EDITORIAL: Special advisers undermine GICS

The soap opera in DTLR communications seems to be drawing to a close with Stephen Byers living to fight another day. But the saga highlights a key issue within government PR, that the morale and standing of the Government Information and Communication Service are being constantly undermined by the special adviser community.

There are 1,500 staff in the GICS, and most of them resent being tarred with the same brush as Jo Moore. A major issue of confidence has surfaced that negative briefing by ministerial aides about stuffy or old-fashioned GICS employees only exacerbates.

Calls for a new Civil Service Act, to enshrine in law the line between civil service PROs and special advisers, are a distraction. There is already a code of conduct which, by and large, civil service PROs stick by. The code applies as well to special advisers - who count as temporary civil servants - but is routinely flouted.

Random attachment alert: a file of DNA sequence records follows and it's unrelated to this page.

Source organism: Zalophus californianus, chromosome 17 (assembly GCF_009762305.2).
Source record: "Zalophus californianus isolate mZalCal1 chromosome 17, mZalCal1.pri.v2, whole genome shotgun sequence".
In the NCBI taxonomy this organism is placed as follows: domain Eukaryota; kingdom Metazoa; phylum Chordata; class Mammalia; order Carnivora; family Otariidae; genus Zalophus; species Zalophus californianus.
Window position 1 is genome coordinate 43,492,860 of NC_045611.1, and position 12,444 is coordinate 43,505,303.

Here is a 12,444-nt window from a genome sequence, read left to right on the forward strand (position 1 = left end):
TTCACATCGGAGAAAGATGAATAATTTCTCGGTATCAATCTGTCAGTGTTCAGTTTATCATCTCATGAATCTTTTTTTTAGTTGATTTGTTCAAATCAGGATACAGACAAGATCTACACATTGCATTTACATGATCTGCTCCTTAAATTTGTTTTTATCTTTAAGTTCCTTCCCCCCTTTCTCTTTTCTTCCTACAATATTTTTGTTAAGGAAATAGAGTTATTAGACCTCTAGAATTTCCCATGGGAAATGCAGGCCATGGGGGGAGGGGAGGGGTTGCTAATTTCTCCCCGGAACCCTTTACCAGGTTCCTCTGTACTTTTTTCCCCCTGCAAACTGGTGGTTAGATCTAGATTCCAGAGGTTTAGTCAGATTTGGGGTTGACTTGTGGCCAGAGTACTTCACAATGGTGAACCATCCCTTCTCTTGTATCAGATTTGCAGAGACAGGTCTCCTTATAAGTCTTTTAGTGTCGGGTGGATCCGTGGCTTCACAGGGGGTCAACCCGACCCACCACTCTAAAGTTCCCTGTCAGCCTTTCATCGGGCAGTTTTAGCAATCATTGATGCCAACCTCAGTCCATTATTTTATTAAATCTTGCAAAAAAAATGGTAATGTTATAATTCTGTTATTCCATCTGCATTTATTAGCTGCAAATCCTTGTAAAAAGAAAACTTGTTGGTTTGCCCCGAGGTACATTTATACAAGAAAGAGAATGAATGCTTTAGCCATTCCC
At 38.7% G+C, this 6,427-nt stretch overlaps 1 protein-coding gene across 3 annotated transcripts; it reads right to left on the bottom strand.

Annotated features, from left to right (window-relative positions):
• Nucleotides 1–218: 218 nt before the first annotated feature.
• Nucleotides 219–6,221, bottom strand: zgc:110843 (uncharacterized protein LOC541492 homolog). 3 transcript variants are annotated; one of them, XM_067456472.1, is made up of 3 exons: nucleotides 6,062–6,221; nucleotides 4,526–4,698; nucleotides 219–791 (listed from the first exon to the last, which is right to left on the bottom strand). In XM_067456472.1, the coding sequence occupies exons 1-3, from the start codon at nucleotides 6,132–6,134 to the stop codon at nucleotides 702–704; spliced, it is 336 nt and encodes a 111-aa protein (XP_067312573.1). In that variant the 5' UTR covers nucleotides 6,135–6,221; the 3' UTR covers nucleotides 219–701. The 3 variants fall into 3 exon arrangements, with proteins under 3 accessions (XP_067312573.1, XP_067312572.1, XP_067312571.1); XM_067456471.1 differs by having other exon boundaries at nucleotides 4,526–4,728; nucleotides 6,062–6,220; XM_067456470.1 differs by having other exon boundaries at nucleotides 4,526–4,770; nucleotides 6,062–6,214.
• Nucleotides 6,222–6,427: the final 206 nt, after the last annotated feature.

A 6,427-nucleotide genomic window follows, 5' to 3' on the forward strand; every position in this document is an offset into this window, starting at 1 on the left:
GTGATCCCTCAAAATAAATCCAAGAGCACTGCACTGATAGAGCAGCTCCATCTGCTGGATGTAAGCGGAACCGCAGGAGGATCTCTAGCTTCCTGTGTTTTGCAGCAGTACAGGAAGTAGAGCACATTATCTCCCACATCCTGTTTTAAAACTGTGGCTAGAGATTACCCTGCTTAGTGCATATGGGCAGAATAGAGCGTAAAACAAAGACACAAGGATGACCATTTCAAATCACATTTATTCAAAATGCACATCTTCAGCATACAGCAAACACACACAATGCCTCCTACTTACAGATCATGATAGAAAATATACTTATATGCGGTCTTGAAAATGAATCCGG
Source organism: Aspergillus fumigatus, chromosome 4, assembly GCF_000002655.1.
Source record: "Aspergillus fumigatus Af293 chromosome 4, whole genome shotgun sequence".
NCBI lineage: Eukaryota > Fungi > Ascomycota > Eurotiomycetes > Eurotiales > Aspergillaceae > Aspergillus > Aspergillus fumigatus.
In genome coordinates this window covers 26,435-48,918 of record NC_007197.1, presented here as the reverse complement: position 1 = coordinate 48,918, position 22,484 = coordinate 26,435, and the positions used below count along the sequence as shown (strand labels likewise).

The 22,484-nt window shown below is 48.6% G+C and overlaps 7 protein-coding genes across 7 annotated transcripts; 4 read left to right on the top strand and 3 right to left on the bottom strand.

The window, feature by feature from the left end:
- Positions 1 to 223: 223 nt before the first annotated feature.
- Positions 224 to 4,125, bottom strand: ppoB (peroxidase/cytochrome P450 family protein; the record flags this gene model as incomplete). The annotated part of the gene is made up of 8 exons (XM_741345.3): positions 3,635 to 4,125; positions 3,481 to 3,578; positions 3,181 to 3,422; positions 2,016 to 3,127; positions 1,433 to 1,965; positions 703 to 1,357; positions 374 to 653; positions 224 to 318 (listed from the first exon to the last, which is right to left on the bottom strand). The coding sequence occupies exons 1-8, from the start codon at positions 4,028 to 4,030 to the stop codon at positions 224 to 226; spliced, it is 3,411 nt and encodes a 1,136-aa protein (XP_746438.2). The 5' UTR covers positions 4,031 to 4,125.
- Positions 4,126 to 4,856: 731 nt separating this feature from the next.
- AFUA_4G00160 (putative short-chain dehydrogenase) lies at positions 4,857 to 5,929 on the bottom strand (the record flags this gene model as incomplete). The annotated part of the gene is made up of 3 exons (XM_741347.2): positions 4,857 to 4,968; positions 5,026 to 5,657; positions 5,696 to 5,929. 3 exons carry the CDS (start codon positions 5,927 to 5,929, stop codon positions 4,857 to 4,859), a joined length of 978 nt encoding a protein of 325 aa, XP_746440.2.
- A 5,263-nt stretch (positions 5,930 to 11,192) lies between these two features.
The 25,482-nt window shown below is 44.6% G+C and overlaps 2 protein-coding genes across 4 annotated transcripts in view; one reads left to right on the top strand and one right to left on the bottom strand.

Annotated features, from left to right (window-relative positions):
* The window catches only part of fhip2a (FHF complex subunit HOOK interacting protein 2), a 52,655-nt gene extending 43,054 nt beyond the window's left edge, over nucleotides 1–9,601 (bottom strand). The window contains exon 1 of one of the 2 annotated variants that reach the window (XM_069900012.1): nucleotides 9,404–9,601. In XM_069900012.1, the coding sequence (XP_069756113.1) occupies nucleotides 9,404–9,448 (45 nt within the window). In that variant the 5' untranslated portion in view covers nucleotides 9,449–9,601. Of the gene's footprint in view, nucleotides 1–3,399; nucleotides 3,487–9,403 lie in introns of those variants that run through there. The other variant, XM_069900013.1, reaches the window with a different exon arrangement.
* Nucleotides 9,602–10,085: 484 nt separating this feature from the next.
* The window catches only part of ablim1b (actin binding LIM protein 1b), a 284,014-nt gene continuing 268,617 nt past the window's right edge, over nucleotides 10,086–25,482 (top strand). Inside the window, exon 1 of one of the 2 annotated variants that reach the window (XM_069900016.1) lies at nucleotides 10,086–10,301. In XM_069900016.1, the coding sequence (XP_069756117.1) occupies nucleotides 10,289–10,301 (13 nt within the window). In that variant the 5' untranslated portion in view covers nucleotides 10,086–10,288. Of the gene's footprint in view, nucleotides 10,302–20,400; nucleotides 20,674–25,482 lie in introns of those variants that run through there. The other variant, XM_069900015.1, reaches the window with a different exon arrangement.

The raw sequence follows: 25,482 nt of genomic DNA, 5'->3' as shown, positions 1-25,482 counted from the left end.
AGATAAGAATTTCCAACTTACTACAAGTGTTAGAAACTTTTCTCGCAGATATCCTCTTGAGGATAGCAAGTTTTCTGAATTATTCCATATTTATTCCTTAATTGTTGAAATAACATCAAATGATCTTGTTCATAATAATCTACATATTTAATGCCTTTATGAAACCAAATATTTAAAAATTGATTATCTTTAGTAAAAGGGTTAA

Because of this imbalance in standards of behaviour, GICS staff are forced to fight the battle for their own reputation with one hand tied behind their backs.

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